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Author Topic: Obscure game impressions: Broken Sword: The Sleeping Dragon  (Read 743 times)
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Andrew Mallon
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« on: April 01, 2005, 08:17:09 PM »

My girlfriend was gracious enough to buy me a copy of Broken Sword: The Sleeping Dragon for Christmas of '03. The game has sat on my shelf collecting dust until I finally took the shrinkwrap off on Sunday and started playing it. The game has a lot to recommend,  but ultimately I'm a little disappointed by it.

First off, I played the GBA port of the first Broken Sword game (have never seen, let alone played the second game) and I was so impressed with it. That game is remarkable for having beautiful hand-drawn graphics and a good plot with some truly witty dialog. The interplay between Nico and George was so well done that I really cared about the characters.

Most importantly though, the puzzles in the game were clever without being obscure. There was about six different times during that game where I would get stuck for about half-an-hour until I'd suddenly have an epiphany and figure out the puzzle. To this day it's the first adventure game I've finished without having to look through a walkthrough at least once. I got such a sense of satisfaction when I finally finished it.

Now that I've played through a good chunk of The Sleeping Dragon I have to say that I'm a trifle disappointed. First off, the game has made the transition to 3D, and brought with it some problems. The loading times are just atrocious and the static camera angles make navigating through all but the simplest rooms a chore.

I can forgive those flaws easily enough, but the move to 3D has also brought.... simplistic crate and light beam puzzles? Who decided that the world needed more of those? And to compound the problem, the game tips its hand far too often in the traditional puzzle sections, dropping very broad hints that all but give away the solution.

This isn’t too say I don’t like the game, because I do. The plot and dialog are a cut above what you see in most games and, for the most part, the voice actors completely nail the characters. Both Nico and George sound exactly like how I imagined they would when I played the first game. I think I’m getting to close to the end and I feel a little sad that it’ll be over soon. I’m just a little disappointed that the series has lost something in its move to 3D. I don’t think the game sold very well, but if they’re working on a sequel, I hope they can address some of this game’s flaws.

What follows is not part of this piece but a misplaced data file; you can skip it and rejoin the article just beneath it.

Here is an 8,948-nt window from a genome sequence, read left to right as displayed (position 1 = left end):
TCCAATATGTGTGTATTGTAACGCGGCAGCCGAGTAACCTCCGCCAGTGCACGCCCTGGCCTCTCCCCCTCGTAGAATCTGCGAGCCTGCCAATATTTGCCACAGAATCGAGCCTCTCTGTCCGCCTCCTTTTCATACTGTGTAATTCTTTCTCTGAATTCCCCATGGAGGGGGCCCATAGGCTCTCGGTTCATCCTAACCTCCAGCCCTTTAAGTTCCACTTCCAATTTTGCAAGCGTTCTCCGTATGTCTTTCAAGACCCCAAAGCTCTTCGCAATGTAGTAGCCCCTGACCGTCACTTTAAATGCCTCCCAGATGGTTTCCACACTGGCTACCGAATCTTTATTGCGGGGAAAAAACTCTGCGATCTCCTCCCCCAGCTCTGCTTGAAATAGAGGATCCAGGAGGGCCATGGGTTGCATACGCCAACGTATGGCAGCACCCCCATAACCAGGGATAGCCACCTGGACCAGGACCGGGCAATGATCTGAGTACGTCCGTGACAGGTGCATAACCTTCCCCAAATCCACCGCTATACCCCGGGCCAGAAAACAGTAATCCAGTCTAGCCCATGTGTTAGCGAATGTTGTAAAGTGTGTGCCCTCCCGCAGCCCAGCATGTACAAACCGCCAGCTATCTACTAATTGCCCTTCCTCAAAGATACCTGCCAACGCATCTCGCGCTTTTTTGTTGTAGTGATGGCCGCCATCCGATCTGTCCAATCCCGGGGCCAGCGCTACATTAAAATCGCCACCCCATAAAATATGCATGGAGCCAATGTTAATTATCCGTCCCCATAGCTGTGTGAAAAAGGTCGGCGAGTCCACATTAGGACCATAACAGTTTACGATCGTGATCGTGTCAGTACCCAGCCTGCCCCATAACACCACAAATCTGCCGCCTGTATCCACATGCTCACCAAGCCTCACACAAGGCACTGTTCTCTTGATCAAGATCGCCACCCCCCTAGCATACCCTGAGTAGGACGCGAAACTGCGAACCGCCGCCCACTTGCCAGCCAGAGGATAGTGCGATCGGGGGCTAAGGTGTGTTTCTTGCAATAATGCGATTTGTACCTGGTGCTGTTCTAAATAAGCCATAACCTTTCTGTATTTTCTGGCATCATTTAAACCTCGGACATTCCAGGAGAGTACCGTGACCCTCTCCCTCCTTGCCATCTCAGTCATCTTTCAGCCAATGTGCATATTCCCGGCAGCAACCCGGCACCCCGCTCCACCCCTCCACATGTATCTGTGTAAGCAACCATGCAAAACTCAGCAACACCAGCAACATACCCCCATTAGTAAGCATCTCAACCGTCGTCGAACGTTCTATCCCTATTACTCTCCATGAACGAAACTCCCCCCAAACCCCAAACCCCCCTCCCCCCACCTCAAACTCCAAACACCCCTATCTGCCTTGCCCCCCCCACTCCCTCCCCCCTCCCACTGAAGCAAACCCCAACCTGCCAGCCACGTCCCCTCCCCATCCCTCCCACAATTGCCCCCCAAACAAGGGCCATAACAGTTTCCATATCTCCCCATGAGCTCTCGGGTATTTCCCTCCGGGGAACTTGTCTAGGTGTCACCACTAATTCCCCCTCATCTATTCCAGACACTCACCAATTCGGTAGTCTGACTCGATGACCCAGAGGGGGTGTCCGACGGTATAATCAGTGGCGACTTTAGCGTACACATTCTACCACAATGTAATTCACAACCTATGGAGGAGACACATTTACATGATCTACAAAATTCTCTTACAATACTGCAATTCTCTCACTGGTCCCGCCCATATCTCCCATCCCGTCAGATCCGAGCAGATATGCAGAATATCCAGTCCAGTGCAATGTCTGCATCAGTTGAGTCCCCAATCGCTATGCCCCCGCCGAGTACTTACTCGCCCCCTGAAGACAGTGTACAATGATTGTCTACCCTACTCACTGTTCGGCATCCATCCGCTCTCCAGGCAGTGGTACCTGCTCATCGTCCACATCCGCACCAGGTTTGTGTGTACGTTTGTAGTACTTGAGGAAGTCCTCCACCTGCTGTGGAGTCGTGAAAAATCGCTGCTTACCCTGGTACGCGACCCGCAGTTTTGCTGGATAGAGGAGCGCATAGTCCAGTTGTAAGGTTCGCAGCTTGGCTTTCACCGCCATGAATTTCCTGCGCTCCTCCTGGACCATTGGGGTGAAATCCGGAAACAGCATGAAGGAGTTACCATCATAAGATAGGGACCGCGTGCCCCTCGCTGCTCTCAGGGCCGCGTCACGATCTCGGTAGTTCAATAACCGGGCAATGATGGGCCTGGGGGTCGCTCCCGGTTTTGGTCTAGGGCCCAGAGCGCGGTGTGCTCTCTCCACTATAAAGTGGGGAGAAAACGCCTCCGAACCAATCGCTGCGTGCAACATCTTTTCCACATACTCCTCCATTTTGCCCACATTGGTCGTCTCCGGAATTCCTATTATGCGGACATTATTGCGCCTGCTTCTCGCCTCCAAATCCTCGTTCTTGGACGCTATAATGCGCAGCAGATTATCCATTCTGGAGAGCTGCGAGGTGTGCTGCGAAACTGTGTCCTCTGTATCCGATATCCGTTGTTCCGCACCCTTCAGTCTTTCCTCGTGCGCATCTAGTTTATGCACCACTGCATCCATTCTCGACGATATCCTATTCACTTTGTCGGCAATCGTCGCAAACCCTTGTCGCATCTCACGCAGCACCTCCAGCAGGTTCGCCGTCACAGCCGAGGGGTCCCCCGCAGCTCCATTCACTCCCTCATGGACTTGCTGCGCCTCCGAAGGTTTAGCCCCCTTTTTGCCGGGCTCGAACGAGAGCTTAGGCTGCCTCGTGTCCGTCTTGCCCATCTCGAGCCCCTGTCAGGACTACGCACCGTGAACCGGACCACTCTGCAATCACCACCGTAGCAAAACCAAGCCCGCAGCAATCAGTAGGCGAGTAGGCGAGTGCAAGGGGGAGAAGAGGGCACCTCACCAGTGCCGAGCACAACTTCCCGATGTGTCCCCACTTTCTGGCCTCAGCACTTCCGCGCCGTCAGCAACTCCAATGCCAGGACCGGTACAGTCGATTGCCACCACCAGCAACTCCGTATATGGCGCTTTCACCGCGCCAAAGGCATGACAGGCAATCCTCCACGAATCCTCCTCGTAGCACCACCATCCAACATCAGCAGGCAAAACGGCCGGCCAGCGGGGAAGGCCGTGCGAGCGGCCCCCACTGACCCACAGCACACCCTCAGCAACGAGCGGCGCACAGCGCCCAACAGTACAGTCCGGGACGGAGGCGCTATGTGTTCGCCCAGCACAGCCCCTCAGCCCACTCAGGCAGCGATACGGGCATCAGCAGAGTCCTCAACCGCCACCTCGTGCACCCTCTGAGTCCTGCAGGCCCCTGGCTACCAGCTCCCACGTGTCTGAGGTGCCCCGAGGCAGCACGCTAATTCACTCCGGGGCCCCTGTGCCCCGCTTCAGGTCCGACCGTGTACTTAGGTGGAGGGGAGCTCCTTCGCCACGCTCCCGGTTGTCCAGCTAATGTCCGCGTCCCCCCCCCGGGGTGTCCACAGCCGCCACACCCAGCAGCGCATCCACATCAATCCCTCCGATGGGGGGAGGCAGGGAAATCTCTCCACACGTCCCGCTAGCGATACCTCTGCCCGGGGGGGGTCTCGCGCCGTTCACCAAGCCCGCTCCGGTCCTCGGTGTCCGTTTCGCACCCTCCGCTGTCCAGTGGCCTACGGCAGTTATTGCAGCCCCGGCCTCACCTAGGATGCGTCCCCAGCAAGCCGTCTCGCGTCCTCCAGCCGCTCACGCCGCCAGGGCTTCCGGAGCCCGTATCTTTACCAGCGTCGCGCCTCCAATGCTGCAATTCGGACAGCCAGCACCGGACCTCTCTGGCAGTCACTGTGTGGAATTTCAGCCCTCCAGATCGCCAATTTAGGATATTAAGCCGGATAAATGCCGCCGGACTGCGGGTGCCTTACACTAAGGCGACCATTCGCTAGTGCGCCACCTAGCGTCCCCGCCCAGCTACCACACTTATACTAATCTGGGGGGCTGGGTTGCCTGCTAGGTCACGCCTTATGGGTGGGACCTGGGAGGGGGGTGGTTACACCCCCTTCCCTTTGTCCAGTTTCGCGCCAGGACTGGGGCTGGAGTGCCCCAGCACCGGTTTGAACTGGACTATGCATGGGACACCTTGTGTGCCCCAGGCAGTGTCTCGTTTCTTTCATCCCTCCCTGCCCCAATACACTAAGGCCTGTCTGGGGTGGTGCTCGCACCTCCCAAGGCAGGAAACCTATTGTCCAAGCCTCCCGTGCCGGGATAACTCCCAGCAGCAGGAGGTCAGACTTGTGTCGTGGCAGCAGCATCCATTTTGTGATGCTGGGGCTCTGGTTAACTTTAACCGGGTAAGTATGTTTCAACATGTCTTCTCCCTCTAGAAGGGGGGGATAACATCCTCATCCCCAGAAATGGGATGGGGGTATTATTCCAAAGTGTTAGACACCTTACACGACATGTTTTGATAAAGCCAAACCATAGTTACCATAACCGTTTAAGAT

Andrew Wonser
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« Reply #1 on: April 01, 2005, 11:46:37 PM »

What a coincidence. I finally opened mine up as well. Broken Sword was one of those odd adventure games for me. If you are an adventure fan you have to play them, but something always makes me feel detatched from the story. While I do plan on finishing it I have a feeling that it will take a walkthrough to do it. A) Because I suck at puzzles B)It will help the game move faster.
I agree the game suffered in it's translation to a somewhat 3D world. With the controls crawling out bloodied and both legs broken. I had no problem adapting to Grim Fandango (Which people refused to play simply because it used a keyboard), but between the switching camera angles and the fact that left doesn't always mean left, it becomes an exercise to keep playing.

I also opened up Beyond Good & Evil today and it was like the heavens parted to give way to the sun, and for good measure throw in a rainbow and that fresh rain smell and maybe a kitten or two. So far I'm entranced and I've only completed the first mission.
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« Reply #2 on: April 02, 2005, 01:36:32 AM »

Played the last Broken Sword game and thought it was lame. Never played the others though so I don't have the history with the series you do, but as a stand-alone I thought it was bad.

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« Reply #3 on: April 02, 2005, 07:31:37 AM »

Loved the first 2, hated the third. The whole move to console controls/ 3D destroyed the charm for me and overly complicated a game that really didn't need it. Although I did play the PC version, so maybe it's better on Console. I do hate it when a game in a PC series ends up being a console port.
Kevin Grey
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« Reply #4 on: April 02, 2005, 07:44:28 PM »

I really enjoyed it myself.  I didn't think it was up there with the first game but I had a lot of fun and for the most part really enjoyed the transition to 3D.  

It did have way too many block-climbing puzzles though.
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